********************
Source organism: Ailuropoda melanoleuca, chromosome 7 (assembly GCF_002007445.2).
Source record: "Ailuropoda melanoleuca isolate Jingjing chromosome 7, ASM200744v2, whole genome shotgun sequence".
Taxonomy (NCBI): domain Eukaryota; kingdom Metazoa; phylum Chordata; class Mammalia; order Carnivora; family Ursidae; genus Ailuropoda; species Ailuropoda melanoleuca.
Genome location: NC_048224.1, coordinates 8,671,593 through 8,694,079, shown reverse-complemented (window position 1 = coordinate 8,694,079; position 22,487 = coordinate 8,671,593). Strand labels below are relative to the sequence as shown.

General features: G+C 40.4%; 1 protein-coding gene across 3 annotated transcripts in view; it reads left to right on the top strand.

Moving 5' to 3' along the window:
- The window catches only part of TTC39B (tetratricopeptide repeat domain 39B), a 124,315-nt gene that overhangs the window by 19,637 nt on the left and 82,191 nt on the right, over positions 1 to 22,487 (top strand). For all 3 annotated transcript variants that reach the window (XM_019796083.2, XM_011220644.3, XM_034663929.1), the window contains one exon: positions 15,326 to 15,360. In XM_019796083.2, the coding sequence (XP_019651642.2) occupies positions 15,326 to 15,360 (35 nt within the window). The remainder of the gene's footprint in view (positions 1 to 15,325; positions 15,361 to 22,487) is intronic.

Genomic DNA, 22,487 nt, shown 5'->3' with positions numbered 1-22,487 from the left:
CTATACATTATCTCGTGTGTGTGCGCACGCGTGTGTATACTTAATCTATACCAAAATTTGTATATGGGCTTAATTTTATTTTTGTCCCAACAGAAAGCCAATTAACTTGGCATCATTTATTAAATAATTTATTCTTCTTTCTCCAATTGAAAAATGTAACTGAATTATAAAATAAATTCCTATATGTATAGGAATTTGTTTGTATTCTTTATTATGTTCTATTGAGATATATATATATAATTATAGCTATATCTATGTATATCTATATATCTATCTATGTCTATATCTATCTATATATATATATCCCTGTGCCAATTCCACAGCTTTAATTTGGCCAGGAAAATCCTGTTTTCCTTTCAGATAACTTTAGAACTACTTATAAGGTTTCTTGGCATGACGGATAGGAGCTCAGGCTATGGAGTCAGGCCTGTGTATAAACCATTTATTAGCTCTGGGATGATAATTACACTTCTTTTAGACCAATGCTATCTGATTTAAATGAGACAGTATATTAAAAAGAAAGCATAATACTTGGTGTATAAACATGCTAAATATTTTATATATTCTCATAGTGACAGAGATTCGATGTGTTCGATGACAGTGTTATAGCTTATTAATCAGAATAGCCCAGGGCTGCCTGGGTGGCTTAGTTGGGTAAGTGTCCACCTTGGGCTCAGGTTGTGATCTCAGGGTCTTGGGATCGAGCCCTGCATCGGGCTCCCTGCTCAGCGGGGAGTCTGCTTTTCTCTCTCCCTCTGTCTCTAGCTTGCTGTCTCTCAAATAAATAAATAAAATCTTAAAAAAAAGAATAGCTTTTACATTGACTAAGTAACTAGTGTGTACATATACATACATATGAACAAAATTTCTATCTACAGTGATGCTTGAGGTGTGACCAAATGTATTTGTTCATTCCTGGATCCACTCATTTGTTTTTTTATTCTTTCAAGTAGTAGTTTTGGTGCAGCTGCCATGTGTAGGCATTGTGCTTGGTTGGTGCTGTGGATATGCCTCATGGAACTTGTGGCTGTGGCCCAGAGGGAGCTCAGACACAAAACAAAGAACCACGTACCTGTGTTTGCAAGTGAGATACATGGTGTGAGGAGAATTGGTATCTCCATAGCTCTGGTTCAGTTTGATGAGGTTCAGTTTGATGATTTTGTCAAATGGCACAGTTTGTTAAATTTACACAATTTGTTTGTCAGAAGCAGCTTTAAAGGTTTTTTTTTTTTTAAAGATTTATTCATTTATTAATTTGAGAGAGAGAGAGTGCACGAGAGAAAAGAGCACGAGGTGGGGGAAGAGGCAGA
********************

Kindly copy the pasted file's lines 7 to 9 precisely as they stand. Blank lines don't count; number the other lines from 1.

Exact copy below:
- The window catches only part of TTC39B (tetratricopeptide repeat domain 39B), a 124,315-nt gene that overhangs the window by 19,637 nt on the left and 82,191 nt on the right, over positions 1 to 22,487 (top strand). For all 3 annotated transcript variants that reach the window (XM_019796083.2, XM_011220644.3, XM_034663929.1), the window contains one exon: positions 15,326 to 15,360. In XM_019796083.2, the coding sequence (XP_019651642.2) occupies positions 15,326 to 15,360 (35 nt within the window). The remainder of the gene's footprint in view (positions 1 to 15,325; positions 15,361 to 22,487) is intronic.

Genomic DNA, 22,487 nt, shown 5'->3' with positions numbered 1-22,487 from the left:
CTATACATTATCTCGTGTGTGTGCGCACGCGTGTGTATACTTAATCTATACCAAAATTTGTATATGGGCTTAATTTTATTTTTGTCCCAACAGAAAGCCAATTAACTTGGCATCATTTATTAAATAATTTATTCTTCTTTCTCCAATTGAAAAATGTAACTGAATTATAAAATAAATTCCTATATGTATAGGAATTTGTTTGTATTCTTTATTATGTTCTATTGAGATATATATATATAATTATAGCTATATCTATGTATATCTATATATCTATCTATGTCTATATCTATCTATATATATATATCCCTGTGCCAATTCCACAGCTTTAATTTGGCCAGGAAAATCCTGTTTTCCTTTCAGATAACTTTAGAACTACTTATAAGGTTTCTTGGCATGACGGATAGGAGCTCAGGCTATGGAGTCAGGCCTGTGTATAAACCATTTATTAGCTCTGGGATGATAATTACACTTCTTTTAGACCAATGCTATCTGATTTAAATGAGACAGTATATTAAAAAGAAAGCATAATACTTGGTGTATAAACATGCTAAATATTTTATATATTCTCATAGTGACAGAGATTCGATGTGTTCGATGACAGTGTTATAGCTTATTAATCAGAATAGCCCAGGGCTGCCTGGGTGGCTTAGTTGGGTAAGTGTCCACCTTGGGCTCAGGTTGTGATCTCAGGGTCTTGGGATCGAGCCCTGCATCGGGCTCCCTGCTCAGCGGGGAGTCTGCTTTTCTCTCTCCCTCTGTCTCTAGCTTGCTGTCTCTCAAATAAATAAATAAAATCTTAAAAAAAAGAATAGCTTTTACATTGACTAAGTAACTAGTGTGTACATATACATACATATGAACAAAATTTCTATCTACAGTGATGCTTGAGGTGTGACCAAATGTATTTGTTCATTCCTGGATCCACTCATTTGTTTTTTTATTCTTTCAAGTAGTAGTTTTGGTGCAGCTGCCATGTGTAGGCATTGTGCTTGGTTGGTGCTGTGGATATGCCTCATGGAACTTGTGGCTGTGGCCCAGAGGGAGCTCAGACACAAAACAAAGAACCACGTACCTGTGTTTGCAAGTGAGATACATGGTGTGAGGAGAATTGGTATCTCCATAGCTCTGGTTCAGTTTGATGAGGTTCAGTTTGATGATTTTGTCAAATGGCACAGTTTGTTAAATTTACACAATTTGTTTGTCAGAAGCAGCTTTAAAGGTTTTTTTTTTTTTAAAGATTTATTCATTTATTAATTTGAGAGAGAGAGAGTGCACGAGAGAAAAGAGCACGAGGTGGGGGAAGAGGCAGA